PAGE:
“It was an acknowledgment from consumers that that’s important. But then for us as a retailer, it was about appreciating that and thinking how we can be part of that community. It’s been a real moment for us.”  

4.A sense of safety

A further trend impacting real-world behaviours which McNamara gave longevity to was providing a sense of safety in digital and physical spaces. In response to the crisis, Super Retail has had to change processes around many elements in physical stores, from change rooms to the checkout.

“That sense of safety is important not just for customers but also our team. It is absolutely present and needs to be present for the near future,” she said.  “It’s literally the hygiene factors, managing the space, ensuring team members know what to do, how to serve customers.”

More broadly, these changes raise the question of how the retail group continues to serve customers in physical and digital spaces.

“For example, our stores were still open in Australia through whole period, but number of customers was vastly diminished. Our investment in omnichannel paid off but we did need to change things,” McNamara said.  “The biggest example was click and collect, making it contact-free across hundreds of stores and setting it up online so customer could choose how to pick-up products. We made that tactical within a week. It was certainly unprecedented for us and agility became really important here.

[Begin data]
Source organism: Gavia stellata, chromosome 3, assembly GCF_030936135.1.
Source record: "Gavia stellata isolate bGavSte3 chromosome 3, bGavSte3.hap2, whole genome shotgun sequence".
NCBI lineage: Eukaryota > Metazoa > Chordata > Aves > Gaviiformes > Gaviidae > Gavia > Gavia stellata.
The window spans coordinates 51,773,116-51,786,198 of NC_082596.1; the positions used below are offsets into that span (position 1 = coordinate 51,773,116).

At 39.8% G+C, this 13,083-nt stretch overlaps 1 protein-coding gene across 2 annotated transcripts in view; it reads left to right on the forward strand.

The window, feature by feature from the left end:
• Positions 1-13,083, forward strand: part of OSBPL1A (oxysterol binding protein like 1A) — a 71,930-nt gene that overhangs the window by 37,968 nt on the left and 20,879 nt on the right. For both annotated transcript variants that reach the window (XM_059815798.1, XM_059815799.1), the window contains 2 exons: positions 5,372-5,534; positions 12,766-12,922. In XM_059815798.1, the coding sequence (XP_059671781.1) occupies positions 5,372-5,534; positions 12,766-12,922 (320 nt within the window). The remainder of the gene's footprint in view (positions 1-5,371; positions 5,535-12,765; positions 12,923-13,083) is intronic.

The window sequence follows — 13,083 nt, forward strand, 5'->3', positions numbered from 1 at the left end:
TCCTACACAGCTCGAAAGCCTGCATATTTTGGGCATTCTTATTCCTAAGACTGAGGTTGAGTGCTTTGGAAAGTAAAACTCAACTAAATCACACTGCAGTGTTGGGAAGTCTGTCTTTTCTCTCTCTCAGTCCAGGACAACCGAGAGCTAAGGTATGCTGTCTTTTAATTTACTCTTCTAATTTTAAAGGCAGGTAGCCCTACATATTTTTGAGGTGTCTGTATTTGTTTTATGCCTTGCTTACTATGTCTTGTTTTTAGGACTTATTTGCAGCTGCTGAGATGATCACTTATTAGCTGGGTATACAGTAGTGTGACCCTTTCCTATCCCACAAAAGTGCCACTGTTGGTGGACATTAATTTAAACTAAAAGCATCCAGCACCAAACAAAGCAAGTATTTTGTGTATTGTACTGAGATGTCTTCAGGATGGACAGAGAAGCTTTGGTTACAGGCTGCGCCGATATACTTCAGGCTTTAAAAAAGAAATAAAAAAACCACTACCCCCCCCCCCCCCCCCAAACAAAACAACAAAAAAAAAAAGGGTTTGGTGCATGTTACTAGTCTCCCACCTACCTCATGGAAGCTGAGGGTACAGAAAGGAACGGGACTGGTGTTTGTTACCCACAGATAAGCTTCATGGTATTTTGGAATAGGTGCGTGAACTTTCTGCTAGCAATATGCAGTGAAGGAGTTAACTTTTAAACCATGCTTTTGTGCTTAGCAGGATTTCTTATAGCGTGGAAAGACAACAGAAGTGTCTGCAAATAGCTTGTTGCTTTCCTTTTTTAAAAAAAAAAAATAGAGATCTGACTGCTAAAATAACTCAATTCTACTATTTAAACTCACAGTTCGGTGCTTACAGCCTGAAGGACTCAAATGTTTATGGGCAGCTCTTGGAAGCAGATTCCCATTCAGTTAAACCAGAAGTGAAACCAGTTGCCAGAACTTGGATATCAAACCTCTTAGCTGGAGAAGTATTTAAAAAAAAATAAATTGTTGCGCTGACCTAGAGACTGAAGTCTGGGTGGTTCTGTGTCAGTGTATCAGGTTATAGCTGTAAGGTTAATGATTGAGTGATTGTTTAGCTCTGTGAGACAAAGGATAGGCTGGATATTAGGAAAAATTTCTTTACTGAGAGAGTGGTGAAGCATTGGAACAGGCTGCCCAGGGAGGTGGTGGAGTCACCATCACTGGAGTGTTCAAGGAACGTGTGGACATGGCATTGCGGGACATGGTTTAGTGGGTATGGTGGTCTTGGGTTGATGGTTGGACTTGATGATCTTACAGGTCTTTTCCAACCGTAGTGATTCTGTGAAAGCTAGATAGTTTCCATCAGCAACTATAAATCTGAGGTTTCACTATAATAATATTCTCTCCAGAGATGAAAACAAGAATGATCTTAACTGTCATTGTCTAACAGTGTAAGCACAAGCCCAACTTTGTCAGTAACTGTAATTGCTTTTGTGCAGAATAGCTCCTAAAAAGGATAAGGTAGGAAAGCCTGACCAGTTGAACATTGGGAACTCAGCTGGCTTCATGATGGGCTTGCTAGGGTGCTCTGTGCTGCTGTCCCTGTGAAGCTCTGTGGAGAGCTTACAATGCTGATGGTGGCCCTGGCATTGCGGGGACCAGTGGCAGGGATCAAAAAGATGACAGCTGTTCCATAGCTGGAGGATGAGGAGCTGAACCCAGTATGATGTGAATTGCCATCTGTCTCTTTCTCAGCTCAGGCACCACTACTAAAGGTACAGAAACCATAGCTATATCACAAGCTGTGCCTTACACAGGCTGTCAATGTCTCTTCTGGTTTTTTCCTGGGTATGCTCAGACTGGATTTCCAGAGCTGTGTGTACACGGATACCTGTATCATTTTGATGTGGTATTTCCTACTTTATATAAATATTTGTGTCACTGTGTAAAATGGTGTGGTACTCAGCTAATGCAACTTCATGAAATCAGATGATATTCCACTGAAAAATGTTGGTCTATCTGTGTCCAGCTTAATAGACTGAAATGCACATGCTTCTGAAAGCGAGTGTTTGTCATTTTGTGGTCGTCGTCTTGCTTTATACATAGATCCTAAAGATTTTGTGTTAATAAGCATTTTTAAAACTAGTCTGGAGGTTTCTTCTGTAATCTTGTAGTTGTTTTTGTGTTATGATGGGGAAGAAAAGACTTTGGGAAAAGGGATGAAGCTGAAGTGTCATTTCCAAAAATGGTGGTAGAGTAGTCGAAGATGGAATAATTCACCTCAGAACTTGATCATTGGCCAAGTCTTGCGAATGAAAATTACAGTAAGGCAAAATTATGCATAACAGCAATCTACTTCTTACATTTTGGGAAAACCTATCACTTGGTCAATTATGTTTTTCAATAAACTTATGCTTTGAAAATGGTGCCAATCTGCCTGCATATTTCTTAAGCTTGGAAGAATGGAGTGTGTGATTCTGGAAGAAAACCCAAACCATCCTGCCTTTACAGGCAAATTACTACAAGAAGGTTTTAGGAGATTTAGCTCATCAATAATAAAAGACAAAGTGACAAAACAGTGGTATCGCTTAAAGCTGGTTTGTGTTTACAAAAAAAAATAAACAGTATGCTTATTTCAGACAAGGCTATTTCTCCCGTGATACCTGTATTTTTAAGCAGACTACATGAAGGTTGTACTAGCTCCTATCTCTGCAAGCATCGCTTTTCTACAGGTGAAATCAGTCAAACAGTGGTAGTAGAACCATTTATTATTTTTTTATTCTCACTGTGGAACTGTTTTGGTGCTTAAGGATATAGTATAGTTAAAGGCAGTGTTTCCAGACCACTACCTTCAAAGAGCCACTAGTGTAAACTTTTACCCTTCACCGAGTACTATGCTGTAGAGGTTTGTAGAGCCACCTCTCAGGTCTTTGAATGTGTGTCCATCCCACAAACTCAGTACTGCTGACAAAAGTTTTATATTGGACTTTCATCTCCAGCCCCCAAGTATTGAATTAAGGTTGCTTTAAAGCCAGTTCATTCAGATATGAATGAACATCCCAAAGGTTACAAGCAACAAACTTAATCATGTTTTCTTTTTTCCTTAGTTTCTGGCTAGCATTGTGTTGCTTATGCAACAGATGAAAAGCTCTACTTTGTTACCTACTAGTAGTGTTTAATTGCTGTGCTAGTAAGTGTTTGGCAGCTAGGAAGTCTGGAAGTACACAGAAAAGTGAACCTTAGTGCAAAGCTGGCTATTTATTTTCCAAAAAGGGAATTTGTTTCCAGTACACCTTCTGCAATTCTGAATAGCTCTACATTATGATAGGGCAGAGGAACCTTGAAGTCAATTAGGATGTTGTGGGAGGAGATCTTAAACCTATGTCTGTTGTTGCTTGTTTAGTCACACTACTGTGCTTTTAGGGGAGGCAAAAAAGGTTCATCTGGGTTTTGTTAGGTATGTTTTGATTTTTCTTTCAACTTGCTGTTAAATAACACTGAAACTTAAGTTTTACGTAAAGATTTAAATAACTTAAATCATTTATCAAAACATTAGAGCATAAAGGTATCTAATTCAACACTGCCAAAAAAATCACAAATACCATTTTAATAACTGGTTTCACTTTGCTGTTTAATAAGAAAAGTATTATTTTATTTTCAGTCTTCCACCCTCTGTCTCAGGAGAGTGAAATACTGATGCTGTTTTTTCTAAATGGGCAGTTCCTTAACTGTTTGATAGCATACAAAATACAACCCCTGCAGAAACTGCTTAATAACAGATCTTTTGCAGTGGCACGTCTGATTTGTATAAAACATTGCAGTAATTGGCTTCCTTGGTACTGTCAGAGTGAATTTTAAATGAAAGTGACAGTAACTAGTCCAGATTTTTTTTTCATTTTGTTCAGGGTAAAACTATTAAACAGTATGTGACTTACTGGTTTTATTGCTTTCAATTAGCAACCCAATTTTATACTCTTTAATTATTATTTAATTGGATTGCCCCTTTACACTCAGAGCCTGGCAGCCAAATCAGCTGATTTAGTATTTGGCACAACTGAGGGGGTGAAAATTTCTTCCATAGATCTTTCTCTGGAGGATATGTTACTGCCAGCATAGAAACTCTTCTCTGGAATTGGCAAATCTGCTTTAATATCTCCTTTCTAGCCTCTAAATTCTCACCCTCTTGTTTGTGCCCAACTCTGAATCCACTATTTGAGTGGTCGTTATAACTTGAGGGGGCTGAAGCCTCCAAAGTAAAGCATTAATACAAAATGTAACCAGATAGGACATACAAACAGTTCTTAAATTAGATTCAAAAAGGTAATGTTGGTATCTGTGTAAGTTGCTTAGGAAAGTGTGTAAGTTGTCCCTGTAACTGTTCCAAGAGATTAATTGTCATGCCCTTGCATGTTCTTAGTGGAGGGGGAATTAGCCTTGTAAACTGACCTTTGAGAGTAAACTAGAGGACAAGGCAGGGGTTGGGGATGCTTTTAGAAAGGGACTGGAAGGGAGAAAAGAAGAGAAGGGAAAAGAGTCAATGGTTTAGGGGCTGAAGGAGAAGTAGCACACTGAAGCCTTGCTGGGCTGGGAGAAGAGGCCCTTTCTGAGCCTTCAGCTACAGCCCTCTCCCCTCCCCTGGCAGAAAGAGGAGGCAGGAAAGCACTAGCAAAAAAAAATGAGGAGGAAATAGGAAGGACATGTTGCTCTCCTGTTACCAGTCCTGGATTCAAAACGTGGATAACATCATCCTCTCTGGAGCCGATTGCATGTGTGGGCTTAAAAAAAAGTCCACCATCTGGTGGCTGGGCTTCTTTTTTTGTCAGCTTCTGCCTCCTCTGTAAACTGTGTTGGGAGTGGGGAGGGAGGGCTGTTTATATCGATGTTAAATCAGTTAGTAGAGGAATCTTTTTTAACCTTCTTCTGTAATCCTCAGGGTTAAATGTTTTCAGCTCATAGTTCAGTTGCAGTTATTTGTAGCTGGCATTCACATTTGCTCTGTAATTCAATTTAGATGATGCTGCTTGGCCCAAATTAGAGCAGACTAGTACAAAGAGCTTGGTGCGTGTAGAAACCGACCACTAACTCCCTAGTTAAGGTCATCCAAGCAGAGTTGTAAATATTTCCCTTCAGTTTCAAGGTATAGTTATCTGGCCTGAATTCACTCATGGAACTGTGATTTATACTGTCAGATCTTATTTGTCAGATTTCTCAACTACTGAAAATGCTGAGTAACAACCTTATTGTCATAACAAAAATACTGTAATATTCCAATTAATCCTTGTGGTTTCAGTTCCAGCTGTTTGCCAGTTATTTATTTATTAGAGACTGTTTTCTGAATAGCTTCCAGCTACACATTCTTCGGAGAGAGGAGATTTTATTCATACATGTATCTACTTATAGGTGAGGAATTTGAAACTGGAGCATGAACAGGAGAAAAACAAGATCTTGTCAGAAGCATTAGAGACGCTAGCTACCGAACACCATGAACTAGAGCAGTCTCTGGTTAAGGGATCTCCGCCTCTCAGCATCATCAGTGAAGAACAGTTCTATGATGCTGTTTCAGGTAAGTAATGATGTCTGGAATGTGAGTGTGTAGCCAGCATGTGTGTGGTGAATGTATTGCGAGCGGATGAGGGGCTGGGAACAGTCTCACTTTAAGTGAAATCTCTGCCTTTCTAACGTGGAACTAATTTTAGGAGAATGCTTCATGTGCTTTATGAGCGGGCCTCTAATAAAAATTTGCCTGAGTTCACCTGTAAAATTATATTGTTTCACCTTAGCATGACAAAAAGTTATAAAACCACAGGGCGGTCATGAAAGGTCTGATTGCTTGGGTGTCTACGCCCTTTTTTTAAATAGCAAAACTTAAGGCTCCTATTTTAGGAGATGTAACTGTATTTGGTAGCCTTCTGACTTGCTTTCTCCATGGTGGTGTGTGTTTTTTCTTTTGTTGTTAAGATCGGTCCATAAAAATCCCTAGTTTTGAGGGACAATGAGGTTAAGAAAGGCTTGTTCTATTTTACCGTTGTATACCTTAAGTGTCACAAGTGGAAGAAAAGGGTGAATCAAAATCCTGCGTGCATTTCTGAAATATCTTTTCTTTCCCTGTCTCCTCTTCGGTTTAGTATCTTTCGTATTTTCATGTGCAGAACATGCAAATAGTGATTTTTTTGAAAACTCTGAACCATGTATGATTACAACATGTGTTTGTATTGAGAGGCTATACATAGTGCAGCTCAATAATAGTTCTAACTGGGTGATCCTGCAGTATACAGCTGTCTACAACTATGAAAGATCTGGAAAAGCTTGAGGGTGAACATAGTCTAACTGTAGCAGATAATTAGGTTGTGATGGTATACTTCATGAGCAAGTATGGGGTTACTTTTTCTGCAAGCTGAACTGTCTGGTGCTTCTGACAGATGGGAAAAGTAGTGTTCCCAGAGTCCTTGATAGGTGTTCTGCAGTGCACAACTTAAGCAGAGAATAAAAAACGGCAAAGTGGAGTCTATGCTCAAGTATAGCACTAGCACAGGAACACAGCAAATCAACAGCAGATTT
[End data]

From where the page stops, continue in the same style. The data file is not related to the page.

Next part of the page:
“It’s also accepting sometimes the simplest solutions from a customer perspective are actually the easiest things to do. The customer journey is all important, but just it’s about being practical.

“Those are the pieces that will really sit with us over time.”  

5.Employee engagement

Employee engagement was McNamara’s final pillar, and she believed the notion of being distant from each other physically has seen teams work harder on building personal connection. The lesson here is making ways for employees to share with each other.

“When you have thousands of employees, they are so important. You can tell when someone walks into a store and the team isn’t happy. You feel it as a customer,” she added.  

“We strongly felt we needed to look after mental health of the team, safe place to work. You’ll never get it perfect, but we’ve been trying to make sure employees knew what was going on, that they’re all connected, and we have safe places for teams and customers. That will hold true post-COVID.”  

The new normal

As Australia stares down the next phase of living with the COVID-19 pandemic and new normal, McNamara didn’t see the pre-COVID time ever repeating itself.

“Elements we are shaping for in the future include being more agile, and keeping that value at the heard of our business decision-making,” she said. “As we go into this immediate post-COVID piece, there will be times when there will be spikes – we are seeing it in Australia right now. You have to ensure you continue to do the right things in that environment.